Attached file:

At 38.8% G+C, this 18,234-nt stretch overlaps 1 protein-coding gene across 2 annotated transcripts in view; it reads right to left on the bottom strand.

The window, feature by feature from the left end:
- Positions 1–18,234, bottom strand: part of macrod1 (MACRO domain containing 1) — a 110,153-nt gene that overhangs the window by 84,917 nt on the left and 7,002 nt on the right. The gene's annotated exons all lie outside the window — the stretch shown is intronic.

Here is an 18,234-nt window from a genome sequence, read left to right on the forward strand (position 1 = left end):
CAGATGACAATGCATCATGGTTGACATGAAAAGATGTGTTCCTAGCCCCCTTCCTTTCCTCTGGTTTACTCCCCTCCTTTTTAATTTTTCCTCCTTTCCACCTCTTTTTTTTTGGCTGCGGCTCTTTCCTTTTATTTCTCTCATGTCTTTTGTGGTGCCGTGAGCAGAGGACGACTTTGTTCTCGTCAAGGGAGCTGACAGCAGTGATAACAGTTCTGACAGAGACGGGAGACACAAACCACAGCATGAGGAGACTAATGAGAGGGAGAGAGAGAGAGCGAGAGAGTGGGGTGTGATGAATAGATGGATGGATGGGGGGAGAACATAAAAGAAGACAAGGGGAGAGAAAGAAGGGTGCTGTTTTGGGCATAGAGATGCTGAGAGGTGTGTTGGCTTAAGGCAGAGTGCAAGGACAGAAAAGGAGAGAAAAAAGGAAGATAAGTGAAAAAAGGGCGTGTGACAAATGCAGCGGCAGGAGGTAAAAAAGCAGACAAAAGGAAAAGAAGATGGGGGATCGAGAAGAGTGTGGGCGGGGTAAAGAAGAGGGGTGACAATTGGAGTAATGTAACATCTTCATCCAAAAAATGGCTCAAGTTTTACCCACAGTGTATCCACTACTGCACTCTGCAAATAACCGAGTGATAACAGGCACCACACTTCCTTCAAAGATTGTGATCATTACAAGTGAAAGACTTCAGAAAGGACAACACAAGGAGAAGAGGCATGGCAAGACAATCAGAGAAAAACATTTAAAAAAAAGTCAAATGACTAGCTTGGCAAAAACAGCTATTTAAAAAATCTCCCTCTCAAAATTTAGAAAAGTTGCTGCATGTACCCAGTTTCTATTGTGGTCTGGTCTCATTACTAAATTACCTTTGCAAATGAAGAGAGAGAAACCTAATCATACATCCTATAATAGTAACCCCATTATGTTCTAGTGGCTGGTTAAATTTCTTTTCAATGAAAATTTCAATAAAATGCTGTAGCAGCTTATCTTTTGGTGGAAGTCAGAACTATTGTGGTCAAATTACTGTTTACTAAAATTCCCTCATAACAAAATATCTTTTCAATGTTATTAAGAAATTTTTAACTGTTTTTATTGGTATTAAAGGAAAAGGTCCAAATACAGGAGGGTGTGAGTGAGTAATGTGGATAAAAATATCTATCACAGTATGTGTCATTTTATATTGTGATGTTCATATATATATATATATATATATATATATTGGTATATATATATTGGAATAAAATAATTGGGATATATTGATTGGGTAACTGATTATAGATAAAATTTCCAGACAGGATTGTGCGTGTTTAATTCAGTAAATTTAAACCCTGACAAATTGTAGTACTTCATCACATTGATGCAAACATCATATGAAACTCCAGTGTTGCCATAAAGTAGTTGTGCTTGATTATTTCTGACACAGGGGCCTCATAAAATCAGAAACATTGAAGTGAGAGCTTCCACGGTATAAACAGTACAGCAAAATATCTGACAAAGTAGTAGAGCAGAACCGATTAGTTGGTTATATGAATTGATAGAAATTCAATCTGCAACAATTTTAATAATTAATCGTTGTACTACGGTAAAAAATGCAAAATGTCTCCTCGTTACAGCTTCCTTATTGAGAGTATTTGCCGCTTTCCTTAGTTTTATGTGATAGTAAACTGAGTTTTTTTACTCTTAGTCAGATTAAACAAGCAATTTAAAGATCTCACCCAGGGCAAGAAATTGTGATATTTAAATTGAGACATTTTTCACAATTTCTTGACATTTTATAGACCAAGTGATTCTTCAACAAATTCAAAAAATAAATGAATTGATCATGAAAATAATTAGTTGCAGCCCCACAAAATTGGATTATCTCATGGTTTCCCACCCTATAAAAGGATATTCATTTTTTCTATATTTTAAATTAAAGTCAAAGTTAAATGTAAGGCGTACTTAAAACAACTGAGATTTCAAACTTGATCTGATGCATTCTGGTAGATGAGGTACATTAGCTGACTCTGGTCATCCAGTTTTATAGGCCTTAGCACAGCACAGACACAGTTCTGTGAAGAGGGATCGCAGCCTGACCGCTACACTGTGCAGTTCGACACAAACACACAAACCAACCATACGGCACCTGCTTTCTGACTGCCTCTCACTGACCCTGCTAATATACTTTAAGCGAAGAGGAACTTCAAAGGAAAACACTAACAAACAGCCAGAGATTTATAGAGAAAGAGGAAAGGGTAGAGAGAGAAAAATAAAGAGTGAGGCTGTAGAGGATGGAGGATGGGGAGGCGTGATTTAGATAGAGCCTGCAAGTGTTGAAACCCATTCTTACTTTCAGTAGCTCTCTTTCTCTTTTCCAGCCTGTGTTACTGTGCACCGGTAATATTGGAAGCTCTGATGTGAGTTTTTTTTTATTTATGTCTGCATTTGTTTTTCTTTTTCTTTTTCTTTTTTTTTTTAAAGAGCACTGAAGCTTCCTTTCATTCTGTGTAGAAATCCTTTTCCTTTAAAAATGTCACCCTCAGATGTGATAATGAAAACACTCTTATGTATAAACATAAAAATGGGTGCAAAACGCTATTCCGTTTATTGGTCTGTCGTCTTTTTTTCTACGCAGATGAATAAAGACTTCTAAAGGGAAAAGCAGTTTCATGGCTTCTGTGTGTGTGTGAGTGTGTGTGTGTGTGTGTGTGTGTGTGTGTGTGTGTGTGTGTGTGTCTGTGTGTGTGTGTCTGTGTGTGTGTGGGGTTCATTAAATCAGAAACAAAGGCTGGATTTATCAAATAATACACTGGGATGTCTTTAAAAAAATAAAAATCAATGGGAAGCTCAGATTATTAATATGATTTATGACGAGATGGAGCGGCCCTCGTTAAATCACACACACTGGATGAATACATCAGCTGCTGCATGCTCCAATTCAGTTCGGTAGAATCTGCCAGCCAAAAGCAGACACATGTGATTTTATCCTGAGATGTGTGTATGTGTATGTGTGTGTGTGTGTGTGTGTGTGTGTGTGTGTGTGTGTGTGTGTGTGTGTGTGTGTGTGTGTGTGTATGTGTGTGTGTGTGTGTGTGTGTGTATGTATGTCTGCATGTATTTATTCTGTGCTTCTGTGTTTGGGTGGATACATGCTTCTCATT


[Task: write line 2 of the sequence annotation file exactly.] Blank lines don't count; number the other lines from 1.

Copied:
The window, feature by feature from the left end: